My Flickr contact taro kunugi took this terrific image of a vineyard covered with snow with his Ricoh GR II in Yamanashi, Japan.
My Flickr contact Tatsuo Suzuki posted this brilliant reflection portrait, taken with a Fuji X100F in Shibuya, Tokyo, Japan.
My friend Edward told me about an episode of Chef’s Table on Netflix about Ivan Orkin, a ramen cook with a fascinating life story. The food aspect of the documentary is great but his story is even better. Nice Jewish boy from Brooklyn becomes most famous ramen chef in Tokyo, Japan by putting a little schmaltz (Yiddish: chicken fat) in his traditional Japanese cookery. Brilliant.
If you stream Netflix give it a go:
Anne and I plan to eat in one of Ivan’s two restaurants the next time we’re in New York.
He’s also got a book out that includes his story and the complete recipe for his shio ramen dish, including his ramen noodles with rye flour.
Of course, pictures of Ivan and his food are all over Flickr.
Flickr member taro kunugi posted this great shot of a crushed can that used to contain coffee. We noticed coffee in cans from vending machines twenty years ago when we were in Japan.
This shot reminds me of the work of Irving Penn: large format prints of half-smoked cigarettes he found on the ground.
The Makomanai Cemetery is on the outskirts of Sapporo, Japan. This 1500 ton stone Buddha sat alone, above ground for fifteen years. The cemetery hired architect Tadao Ando to change the relationship of the Buddha to the cemetery. He did this by building a hill of lavender plants around the statue and the results are spectacular.
Watch the video full screen. It has no sound that I know of but it’s perfect in silence.
Update: My friend Joy Brown found this video of the building of the hill around the Buddha.
My Flickr contact Yee Kim posted another shot of the Shiraito Waterfall north of Karuizawa, Japan with his Ricoh GR. This is an incredible image, well framed and perfectly exposed.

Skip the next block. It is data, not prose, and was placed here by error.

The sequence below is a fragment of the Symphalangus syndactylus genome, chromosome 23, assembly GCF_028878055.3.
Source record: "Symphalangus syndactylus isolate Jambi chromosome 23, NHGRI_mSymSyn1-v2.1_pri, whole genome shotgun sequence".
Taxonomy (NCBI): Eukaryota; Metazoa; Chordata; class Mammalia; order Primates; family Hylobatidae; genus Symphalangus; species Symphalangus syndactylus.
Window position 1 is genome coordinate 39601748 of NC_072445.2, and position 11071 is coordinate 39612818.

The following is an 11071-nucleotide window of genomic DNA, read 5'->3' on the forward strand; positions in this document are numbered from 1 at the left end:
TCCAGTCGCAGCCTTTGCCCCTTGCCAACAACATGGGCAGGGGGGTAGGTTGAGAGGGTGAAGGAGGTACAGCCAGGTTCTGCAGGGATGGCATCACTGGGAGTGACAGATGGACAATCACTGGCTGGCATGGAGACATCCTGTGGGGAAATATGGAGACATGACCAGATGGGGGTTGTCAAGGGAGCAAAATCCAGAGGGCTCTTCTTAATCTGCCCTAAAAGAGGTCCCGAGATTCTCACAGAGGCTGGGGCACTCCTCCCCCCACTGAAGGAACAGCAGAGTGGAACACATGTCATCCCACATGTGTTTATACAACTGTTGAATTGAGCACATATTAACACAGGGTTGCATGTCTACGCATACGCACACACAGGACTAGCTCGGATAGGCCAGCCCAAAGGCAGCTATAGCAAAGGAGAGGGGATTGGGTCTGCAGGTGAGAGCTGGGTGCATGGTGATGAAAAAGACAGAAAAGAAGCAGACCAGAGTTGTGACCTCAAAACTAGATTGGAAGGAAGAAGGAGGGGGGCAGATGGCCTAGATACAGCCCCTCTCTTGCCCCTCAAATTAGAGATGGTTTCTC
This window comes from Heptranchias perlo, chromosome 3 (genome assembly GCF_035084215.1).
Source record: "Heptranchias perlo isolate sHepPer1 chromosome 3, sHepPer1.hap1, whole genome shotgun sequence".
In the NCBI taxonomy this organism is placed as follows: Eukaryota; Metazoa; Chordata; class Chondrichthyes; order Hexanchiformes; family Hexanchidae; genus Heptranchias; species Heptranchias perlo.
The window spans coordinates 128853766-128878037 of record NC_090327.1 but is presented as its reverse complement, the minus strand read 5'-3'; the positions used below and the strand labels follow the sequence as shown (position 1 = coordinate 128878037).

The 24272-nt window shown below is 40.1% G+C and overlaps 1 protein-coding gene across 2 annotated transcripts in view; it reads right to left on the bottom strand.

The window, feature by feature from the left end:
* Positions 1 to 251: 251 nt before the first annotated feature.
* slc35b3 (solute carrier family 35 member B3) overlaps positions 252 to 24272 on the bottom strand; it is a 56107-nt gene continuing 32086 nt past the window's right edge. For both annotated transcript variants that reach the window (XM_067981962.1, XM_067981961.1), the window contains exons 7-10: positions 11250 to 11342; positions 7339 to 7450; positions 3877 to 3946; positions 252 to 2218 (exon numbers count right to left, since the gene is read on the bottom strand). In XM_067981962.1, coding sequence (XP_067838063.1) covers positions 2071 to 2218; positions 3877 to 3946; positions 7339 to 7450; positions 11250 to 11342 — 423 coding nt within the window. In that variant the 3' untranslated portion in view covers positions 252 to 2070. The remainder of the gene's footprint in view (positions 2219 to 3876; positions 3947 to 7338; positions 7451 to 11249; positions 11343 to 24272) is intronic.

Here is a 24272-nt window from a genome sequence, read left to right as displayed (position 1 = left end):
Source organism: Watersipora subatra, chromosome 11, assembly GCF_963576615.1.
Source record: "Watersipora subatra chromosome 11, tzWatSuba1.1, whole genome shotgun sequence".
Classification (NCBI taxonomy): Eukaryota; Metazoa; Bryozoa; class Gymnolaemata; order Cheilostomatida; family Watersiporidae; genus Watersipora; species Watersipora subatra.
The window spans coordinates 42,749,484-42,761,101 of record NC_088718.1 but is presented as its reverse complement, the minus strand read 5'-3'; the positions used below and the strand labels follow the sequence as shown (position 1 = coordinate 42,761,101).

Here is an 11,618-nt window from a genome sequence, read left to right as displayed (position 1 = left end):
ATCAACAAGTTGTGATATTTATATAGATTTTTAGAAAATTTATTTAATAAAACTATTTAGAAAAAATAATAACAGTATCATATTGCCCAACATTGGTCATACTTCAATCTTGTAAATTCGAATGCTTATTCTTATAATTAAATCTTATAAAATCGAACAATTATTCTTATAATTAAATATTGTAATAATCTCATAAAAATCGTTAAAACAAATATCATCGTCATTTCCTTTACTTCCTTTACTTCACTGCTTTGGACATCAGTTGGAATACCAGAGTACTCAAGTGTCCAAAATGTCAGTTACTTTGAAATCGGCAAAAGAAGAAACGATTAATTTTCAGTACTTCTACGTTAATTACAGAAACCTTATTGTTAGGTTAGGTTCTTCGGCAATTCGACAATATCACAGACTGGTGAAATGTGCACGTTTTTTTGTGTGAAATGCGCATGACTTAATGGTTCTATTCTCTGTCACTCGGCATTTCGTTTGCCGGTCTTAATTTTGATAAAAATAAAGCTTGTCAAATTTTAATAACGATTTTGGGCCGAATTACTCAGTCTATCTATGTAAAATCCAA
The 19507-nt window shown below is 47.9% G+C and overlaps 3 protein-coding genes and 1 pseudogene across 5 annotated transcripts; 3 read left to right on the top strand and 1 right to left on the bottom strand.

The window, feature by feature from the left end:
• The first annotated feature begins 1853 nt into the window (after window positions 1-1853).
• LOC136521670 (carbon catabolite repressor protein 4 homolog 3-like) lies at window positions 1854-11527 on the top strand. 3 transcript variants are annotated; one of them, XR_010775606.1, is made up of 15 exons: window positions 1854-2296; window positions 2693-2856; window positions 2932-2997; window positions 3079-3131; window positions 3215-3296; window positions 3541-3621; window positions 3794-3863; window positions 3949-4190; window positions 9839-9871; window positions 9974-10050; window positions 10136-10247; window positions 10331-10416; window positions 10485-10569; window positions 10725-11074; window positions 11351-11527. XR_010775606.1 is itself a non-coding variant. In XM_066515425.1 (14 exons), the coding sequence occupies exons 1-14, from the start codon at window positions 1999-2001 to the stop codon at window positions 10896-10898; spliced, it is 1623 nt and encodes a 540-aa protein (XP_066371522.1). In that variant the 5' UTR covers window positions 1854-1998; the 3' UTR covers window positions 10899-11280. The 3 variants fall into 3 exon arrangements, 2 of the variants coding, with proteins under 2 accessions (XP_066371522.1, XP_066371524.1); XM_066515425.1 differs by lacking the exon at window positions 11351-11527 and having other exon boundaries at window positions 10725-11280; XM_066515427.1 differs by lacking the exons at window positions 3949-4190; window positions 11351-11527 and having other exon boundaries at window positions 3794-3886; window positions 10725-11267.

My flickr contact Yee Kim took this outstanding long exposure of Shiraito Waterfall north of Karuizawa, Japan with his Ricoh GR.
Many years ago when we were visiting friends in Japan we were leaving a temple and decided to use a public restroom.
I went into the men’s room and used a urinal which looked a bit different from urinals I was used to but no doubt different commercial porcelain casting companies and different cultures make for differences in the shape of things like men’s urinals.
However, I noticed a button on the wall, seemingly independent from the urinal and its plumbing. I had no idea what the button did and I was concerned that pushing it might open a trapdoor in the floor and I’d fall through (joke).
When I met up with my wife and our friend Laurie who, at this point had lived in Japan for over ten years, I asked Laurie what the button was for.
She told me that many years ago Japan underwent a drought and designers had looked for ways to conserve water. One thing they noticed was that, for a variety of reasons, people were flushing before going to the bathroom (not just women which is stated in the video), generally to mask the sound of a fart or other toilet-related sounds. I certainly have noticed people doing this in the US as well: sound masking, men who have trouble peeing hearing running water, cleaning toilet before being near it, etc.
So, clever Japanese designers came up with a solution: digitize the sound of running water and put a button and a speaker at every urinal and toilet, thus saving water and at the same time, allowing people to use the water sound for whatever they needed to.
In the video above, the single button is replaced by a control panel and but the sound button is still there, now called the “privacy button.”